If you’ve read this blog for any time at all you know that I am a traditionalist when it comes to architecture, and a committed preservationist, but there’s a new storefront on Essex Street, Salem’s main thoroughfare since its foundation, which has definitely caught my eye–and it is very sleek and very modern. As a main street, for nearly four centuries, Essex Street has had to change with the times, and this particular block lost its really old structures long ago–in the past century it was home to two adjacent movie theaters, one which looks like it was a real palace (the Empire), and another which was a more modest mid-century construction (the Salem). The building with the bold new storefront was built in 1929 in a Colonial Revival style, complete with urns on top–like a McIntire fence! Its shiny new facade actually has a bit more integrity, I think, and hopefully draws a great new tenant.
The 390s block of Essex Street, present and past.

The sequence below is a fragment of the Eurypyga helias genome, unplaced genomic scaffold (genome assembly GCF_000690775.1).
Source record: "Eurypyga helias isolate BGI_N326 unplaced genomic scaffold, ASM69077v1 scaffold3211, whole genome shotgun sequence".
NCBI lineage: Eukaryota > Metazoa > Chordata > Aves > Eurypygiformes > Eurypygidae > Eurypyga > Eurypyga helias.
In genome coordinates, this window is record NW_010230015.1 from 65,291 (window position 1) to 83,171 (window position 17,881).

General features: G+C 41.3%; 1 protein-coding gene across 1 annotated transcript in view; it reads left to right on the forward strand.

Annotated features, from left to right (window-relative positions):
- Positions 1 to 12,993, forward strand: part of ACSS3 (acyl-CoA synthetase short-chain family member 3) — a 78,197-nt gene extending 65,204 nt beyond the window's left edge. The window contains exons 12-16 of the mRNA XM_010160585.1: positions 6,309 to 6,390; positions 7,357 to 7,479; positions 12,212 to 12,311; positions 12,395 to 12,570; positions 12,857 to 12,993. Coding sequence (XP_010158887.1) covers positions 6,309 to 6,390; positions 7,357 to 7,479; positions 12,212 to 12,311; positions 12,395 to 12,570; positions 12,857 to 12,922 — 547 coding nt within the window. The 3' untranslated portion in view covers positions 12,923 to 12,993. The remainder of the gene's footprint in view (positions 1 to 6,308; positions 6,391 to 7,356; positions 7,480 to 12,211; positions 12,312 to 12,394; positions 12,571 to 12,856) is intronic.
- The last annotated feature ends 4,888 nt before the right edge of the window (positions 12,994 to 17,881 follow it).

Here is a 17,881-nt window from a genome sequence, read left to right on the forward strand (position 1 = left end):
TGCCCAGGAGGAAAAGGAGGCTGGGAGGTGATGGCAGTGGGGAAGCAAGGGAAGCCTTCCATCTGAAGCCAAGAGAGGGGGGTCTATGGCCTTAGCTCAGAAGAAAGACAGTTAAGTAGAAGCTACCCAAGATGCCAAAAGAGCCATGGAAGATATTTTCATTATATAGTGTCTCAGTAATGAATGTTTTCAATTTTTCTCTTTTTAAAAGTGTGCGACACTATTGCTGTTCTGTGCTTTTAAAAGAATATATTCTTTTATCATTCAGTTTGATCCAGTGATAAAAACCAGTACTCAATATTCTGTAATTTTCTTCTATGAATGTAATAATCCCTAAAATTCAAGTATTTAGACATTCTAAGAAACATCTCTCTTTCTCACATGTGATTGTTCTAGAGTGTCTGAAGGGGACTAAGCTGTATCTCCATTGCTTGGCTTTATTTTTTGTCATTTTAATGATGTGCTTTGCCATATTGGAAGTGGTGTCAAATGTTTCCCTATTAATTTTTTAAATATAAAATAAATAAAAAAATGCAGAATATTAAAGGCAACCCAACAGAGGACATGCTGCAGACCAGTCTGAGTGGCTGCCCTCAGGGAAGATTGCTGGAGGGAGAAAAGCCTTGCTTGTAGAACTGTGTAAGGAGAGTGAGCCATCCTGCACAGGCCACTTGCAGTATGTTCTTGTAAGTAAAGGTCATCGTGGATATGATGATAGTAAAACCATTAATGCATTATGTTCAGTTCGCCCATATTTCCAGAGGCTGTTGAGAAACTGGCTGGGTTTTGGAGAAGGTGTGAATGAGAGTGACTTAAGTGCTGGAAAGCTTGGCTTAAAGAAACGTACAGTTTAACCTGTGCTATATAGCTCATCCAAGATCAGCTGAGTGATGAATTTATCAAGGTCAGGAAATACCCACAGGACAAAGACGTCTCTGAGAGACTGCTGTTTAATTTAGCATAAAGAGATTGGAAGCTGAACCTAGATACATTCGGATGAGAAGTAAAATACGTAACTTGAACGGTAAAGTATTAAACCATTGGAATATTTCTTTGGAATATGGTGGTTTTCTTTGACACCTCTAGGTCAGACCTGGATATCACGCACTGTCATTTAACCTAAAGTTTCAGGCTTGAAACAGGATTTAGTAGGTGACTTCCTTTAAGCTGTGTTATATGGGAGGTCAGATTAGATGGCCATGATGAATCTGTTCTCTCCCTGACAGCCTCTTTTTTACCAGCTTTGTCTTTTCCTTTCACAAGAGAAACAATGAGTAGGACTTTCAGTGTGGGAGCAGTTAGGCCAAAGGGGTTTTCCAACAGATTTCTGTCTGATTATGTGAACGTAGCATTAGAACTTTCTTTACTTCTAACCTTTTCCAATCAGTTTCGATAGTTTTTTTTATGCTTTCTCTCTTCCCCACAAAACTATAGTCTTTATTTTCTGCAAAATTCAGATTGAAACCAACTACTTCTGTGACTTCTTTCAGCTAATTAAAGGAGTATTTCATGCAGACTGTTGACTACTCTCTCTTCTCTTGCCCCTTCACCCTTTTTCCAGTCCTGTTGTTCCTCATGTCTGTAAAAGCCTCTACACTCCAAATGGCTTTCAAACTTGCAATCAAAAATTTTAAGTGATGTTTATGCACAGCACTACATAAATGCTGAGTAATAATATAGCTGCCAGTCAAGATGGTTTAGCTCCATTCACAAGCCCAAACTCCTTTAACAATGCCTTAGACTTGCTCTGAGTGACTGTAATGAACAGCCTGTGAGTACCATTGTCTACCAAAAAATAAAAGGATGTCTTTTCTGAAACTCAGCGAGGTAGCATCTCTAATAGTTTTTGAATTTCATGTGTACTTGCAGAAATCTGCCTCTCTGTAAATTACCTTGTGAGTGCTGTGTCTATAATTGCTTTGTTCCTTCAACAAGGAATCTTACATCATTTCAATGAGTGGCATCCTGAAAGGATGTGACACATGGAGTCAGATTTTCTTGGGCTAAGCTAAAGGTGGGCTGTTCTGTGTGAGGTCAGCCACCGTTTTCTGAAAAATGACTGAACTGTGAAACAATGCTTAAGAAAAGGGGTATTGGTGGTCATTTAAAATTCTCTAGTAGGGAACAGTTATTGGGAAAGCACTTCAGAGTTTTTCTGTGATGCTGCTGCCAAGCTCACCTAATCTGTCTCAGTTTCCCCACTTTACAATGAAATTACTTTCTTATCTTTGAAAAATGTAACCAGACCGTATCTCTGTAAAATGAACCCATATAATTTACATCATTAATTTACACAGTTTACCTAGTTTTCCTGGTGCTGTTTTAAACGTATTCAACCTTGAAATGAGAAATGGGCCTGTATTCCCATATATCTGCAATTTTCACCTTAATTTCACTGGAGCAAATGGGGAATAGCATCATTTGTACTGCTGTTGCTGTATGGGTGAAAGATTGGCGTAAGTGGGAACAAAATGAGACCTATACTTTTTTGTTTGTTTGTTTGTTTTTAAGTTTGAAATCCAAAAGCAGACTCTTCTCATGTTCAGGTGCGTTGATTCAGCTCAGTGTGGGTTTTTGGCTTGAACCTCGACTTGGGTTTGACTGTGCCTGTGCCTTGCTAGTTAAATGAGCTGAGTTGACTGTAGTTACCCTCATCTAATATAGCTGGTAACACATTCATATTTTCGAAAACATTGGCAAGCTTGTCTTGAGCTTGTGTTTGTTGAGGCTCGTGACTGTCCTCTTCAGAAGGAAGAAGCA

Salem doesn’t have many “ghost signs” of commerce past–I think sandblasting was part of its urban renewal experience–but it does have one of the most famous and most-photographed, marking the former Newmark’s Department Store on Essex Street. As you can see from my photographs from yesterday and the postcard from a century ago, this is actually the second sign (at least) on the side of this building. With the adjacent two-story building below, it’s an urban billboard.
The F.W. Webb plumbing supplies building on Bridge Street, probably Salem’s most prominent “industrial” building, is a billboard on all four sides. When you’re coming into Salem on 114 over the North Street bypass bridge, you can’t help but notice it on the right, mostly because of its retro lettering and its sharp contrast with the nearby Peirce-Nichols house. You can “read” the history of this building through its surviving signage: I particularly like its rear wall where only shadows remain.
My last ghost sign is on Peabody Street in Salem, a street of brick multi-story residential buildings built just after the great fire of 1914. There’s very little room between them, so this is not a great streetscape for signage, but one has managed to survive: for Beeman’s Pepsin Gum, a nationally-sold product marketed primarily as an aid to digestion. Few people probably notice this sign today, but for decades it was right on one of the major pedestrian paths to Salem’s largest employer, Pequot Mills.